Ron Wilson, Altera
Pause a moment, if you will, to consider the plight of the oft-reviled cable television providers. At their roots, these companies operated essentially unidirectional networks of coaxial cable for distributing analog video signals to homes. That was then.
And this is now: those original co-ax networks have evolved into asymmetric, bidirectional digital data networks offering Internet access, voice telephony, security services—oh, yes, and high-definition television. They have become hybrid networks, with optical fiber between the head-end and the neighborhood optical line termination (OLT), and legacy co-ax from there to your cable box, which is affectionately known as customer premises equipment (CPE). Every link in this chain is trembling under the strains of too many users demanding too much bandwidth in too many ways.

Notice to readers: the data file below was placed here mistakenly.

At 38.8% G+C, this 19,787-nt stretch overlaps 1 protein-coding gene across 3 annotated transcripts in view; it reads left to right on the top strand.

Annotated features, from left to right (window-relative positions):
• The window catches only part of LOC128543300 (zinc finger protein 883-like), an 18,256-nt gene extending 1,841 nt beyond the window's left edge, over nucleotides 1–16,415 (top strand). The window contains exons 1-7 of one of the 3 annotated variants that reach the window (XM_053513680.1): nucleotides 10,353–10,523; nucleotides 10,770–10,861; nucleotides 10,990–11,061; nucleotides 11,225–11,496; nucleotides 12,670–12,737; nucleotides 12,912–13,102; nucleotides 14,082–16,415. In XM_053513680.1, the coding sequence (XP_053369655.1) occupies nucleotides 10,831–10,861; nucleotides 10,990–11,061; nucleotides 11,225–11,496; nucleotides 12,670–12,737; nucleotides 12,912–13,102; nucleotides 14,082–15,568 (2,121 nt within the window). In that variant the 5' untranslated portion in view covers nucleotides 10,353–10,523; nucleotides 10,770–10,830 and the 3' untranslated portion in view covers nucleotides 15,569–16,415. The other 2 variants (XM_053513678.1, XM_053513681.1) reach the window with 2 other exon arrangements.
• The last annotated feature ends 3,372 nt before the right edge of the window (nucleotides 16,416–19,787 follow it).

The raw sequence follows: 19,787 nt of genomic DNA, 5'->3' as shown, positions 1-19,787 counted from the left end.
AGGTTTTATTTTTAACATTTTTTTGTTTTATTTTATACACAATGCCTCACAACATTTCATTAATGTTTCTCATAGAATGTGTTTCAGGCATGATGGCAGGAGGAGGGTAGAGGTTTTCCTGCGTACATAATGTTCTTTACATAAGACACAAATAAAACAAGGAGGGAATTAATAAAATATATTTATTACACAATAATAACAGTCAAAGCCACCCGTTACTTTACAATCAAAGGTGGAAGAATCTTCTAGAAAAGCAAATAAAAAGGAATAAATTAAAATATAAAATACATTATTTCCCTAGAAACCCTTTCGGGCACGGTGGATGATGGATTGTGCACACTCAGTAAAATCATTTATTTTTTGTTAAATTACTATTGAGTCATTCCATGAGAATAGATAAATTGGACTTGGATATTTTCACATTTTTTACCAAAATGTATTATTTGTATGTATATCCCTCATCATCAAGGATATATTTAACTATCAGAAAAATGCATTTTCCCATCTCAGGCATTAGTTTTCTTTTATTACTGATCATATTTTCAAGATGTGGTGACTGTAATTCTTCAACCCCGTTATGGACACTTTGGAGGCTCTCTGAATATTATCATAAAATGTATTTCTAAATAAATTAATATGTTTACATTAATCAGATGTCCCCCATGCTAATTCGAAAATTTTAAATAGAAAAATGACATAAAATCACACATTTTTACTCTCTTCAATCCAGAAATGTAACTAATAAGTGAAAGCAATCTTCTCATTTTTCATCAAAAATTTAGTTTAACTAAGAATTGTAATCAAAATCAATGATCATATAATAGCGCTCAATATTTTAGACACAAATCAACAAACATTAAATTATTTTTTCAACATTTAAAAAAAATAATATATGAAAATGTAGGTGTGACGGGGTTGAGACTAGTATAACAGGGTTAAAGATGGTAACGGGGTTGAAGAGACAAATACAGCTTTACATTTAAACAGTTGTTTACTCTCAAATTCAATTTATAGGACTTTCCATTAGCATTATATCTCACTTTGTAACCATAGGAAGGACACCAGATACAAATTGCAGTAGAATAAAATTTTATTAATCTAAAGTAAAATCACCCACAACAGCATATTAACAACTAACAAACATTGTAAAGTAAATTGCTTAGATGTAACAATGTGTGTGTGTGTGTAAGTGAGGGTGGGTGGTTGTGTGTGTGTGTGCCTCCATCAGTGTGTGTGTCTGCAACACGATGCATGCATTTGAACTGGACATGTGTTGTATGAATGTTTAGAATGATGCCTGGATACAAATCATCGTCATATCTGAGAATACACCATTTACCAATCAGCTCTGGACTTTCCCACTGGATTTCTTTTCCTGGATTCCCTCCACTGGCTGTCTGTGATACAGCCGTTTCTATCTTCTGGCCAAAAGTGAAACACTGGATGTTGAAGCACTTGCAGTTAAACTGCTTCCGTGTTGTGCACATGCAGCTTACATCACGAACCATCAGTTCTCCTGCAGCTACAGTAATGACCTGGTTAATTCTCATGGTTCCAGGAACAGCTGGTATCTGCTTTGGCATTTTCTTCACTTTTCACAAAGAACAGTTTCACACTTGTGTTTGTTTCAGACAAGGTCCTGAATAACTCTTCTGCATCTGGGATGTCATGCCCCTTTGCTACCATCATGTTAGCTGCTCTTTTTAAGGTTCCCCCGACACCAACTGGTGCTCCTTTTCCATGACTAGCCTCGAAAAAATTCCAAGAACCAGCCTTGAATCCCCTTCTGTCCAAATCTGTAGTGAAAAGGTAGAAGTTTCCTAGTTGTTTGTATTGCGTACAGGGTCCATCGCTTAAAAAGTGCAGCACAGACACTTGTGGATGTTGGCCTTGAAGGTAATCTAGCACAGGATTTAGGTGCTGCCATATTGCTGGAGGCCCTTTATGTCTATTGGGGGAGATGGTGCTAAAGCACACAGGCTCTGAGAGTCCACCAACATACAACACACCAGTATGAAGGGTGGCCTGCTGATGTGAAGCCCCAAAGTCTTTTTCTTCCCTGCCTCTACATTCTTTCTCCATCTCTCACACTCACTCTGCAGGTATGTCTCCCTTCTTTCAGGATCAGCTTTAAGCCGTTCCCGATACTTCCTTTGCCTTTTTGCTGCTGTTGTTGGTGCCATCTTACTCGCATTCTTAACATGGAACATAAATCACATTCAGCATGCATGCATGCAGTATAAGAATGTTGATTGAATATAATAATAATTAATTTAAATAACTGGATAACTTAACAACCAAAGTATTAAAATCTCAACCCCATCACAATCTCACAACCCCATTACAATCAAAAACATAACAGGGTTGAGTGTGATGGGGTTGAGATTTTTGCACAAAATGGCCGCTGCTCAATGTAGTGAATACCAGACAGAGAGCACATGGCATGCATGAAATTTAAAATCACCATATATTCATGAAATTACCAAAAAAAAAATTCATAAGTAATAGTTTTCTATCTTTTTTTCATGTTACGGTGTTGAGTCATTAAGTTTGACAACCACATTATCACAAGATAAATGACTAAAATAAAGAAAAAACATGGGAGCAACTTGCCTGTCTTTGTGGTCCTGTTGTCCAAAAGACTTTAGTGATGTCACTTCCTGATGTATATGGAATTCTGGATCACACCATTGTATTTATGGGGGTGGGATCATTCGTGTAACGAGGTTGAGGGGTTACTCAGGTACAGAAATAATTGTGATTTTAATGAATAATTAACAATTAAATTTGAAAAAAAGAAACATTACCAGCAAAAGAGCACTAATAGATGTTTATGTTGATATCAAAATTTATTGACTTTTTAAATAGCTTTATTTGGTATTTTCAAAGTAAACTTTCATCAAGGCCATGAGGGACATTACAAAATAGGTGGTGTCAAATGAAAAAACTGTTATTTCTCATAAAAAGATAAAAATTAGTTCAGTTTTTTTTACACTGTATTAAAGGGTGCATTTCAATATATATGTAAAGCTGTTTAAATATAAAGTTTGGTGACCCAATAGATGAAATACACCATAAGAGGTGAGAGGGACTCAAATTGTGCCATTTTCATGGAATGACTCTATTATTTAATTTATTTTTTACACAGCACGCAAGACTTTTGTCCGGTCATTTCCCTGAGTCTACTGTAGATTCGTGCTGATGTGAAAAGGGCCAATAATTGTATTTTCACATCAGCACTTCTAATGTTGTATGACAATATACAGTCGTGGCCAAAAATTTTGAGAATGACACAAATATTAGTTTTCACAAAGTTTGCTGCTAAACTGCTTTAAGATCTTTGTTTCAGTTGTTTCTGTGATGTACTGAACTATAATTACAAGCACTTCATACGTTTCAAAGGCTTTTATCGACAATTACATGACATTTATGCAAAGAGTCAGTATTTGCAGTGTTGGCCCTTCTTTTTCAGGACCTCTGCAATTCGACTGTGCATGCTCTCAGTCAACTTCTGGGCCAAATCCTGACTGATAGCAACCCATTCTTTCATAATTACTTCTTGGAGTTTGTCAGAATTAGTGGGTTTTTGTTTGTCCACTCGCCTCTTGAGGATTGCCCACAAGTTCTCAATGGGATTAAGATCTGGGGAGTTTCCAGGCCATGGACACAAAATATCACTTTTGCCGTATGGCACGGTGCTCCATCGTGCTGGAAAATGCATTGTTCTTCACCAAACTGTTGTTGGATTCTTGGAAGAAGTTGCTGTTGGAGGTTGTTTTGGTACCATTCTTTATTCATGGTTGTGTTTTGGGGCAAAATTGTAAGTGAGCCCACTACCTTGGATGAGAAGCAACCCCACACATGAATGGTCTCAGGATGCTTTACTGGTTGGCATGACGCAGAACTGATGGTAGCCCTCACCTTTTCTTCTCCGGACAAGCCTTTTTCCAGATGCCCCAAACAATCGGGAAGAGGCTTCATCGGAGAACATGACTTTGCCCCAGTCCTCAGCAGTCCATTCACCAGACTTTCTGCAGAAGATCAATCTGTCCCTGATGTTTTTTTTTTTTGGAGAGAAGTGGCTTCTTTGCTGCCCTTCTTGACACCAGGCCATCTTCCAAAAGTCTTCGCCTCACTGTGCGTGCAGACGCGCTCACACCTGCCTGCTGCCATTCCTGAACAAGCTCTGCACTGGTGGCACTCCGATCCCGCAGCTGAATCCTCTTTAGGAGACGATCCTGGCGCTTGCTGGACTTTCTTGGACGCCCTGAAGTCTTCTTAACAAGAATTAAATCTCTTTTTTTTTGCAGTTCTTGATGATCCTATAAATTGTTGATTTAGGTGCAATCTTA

And consider the near future. Customers are “cutting the cord:” not disconnecting from the cable, but unsubscribing from the expensive TV services and instead taking their video through the Internet access. Wireless providers are muscling in, as younger customers eschew TV monitors, personal computers, and fixed-line phones in favor of their mobile toys. And 5G threatens to deliver broadband service wirelessly to every square meter of your property. All these trends threaten to divert revenue away from the cable providers. What’s a cable company to do?
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